“We learn that as we change the way we use our voices, so we change ourselves.” – Anne Nelligan
The morning of my father’s fatal car accident, he and I got into an argument. I had been taking voice lessons for a couple of months and was feeling nervous about an upcoming recital. Ironically or not, my throat started to hurt, and that morning I told my dad I didn’t want to sing. He was sincerely disappointed.
When I was in kindergarten, I sang “Edelweiss” from The Sound of Music alone on a stage in front of my elementary school. I don’t remember the performance, but I have heard my mother talk about the tears rolling down my father’s face as he listened to his little girl sing her heart out.
I love to sing, but the minute I know people are listening, the fun falls to the wayside, and I quickly become preoccupied with how my voice sounds.
It’s unfortunate because it really doesn’t matter whether our voices are good or not. So often we may say, “I can’t sing,” but if we are fortunate to have a voice, we indeed can sing.
When we root down, feeling our feet planted on the earth, and begin to breathe from the heart of our belly, we tap into our most empowered sense of self. And there lays our authentic voice. Whether it is speaking, singing, or even writing, when we use our authentic voice, a great energetic spark moves through us.
We become a vessel, a container for our souls to reconnect with the great universal energy pulsating all around us. This is much like the water from a water fountain as it reaches a crescendo and then cascades down reaching to reconnect with the pool of water it came from. Whether it’s the rhythm of rain dripping into a puddle, the sweet ripple of water gracefully rolling over smooth rocks, or the sound of ocean waves lapping up on the shore, these sounds are soothing because they connect us to our essence.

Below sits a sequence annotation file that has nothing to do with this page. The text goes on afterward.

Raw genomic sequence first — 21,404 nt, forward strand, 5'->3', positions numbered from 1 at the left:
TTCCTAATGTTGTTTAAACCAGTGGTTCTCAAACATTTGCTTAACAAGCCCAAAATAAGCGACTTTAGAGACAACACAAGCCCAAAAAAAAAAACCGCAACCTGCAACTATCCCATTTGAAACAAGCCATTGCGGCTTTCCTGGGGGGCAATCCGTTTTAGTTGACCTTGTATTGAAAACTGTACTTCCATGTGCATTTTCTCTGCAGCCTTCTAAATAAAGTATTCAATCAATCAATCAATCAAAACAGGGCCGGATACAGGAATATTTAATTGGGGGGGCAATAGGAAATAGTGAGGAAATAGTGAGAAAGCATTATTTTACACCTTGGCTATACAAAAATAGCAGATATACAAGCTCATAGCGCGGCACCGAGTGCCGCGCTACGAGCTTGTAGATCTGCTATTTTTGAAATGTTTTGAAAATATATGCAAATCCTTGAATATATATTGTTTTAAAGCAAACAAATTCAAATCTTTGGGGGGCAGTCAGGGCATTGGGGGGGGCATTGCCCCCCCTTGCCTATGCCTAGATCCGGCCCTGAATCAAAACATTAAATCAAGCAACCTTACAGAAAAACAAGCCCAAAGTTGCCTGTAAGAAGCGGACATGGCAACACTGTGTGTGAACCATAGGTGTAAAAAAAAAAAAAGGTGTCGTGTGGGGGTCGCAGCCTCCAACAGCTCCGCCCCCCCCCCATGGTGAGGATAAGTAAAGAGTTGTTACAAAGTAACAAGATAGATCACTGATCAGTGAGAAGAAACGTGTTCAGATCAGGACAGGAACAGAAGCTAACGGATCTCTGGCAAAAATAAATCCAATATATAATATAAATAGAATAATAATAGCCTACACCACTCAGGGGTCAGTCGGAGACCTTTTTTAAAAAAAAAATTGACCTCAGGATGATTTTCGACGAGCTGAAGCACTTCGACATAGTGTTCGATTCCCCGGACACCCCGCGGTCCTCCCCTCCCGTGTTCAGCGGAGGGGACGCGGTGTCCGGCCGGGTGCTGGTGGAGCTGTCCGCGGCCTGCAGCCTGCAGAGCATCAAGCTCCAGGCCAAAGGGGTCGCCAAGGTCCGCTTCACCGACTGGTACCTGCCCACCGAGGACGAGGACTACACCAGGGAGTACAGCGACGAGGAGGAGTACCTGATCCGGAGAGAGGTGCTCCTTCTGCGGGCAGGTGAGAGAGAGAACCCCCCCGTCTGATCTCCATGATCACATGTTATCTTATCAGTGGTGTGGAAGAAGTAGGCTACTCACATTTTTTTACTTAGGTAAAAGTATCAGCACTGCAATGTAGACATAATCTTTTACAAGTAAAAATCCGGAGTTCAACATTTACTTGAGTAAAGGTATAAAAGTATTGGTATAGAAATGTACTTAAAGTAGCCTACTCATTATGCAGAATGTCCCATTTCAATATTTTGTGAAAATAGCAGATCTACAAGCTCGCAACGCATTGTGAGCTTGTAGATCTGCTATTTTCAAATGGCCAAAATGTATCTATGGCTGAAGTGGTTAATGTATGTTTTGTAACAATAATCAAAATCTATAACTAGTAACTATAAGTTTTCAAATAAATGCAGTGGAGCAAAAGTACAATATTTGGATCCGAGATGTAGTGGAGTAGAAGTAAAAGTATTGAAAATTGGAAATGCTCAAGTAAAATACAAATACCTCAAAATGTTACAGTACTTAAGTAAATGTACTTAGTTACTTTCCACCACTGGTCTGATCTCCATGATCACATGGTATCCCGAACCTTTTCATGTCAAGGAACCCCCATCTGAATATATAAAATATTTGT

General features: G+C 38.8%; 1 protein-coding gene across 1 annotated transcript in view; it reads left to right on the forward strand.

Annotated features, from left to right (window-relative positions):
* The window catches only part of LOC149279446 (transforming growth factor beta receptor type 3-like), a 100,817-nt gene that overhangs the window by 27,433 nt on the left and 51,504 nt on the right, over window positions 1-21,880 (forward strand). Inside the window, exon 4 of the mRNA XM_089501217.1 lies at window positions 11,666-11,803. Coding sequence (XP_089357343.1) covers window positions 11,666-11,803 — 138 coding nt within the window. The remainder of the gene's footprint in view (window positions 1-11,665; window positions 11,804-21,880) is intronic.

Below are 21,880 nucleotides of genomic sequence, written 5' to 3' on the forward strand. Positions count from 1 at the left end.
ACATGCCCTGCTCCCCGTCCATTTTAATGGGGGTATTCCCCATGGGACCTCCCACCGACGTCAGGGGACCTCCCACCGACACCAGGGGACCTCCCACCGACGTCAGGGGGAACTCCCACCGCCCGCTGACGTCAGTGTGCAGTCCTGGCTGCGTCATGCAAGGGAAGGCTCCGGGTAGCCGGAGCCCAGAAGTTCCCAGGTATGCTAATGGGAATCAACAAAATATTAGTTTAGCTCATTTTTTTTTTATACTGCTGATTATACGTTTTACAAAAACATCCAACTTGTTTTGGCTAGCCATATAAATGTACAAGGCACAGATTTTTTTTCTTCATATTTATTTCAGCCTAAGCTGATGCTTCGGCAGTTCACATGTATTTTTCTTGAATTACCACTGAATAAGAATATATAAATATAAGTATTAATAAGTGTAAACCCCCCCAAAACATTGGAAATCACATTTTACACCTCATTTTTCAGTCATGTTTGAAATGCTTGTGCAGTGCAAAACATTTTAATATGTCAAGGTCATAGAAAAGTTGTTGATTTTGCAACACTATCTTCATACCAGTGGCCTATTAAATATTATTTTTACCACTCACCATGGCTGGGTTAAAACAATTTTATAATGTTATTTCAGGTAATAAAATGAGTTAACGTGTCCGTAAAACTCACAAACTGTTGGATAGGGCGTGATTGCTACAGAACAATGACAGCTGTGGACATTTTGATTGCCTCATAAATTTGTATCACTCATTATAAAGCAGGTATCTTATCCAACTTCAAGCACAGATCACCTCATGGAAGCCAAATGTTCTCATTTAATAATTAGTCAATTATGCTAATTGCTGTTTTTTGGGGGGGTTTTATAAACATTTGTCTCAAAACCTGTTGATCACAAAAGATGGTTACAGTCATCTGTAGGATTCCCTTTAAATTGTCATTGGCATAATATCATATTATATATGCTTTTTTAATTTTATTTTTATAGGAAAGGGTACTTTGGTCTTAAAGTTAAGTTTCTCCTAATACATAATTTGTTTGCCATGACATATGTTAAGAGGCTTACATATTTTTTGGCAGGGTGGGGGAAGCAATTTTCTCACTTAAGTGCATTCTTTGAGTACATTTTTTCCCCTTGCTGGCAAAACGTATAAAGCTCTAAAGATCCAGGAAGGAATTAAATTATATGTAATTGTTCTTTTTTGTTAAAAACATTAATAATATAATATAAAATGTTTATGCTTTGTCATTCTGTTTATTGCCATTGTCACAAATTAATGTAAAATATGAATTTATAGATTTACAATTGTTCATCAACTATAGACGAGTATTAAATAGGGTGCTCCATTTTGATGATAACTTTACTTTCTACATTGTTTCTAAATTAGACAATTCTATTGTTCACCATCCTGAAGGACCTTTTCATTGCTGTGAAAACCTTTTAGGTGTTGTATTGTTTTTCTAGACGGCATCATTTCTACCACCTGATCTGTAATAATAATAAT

These voices of nature are a reminder that we are not separate from one another. In fact, we yearn to be together so we can rejoice as one in the celebration of life. At the end of our days here, we return to this source, this wellspring of beauty, peace and infinite love in an everlasting cycle of reconnection and renewal.
Our voices are all part of the song of the universe (uni – verse meaning “one song,”) and each one of us contributes our own unique imprint in this beautiful and mysterious tapestry of sound.
I was seventeen the day of my dad’s accident. I didn’t understand then the importance of saying goodbye to the people we love no matter what. I also didn’t know then that my voice was not about me nor did it belong to me.
Now I know It’s about something much greater moving through me.
As I practice sharing my truest voice, the fear and sadness dissipates and this is when I feel my dad’s tears falling all around me filling up the silence with a most glorious melody.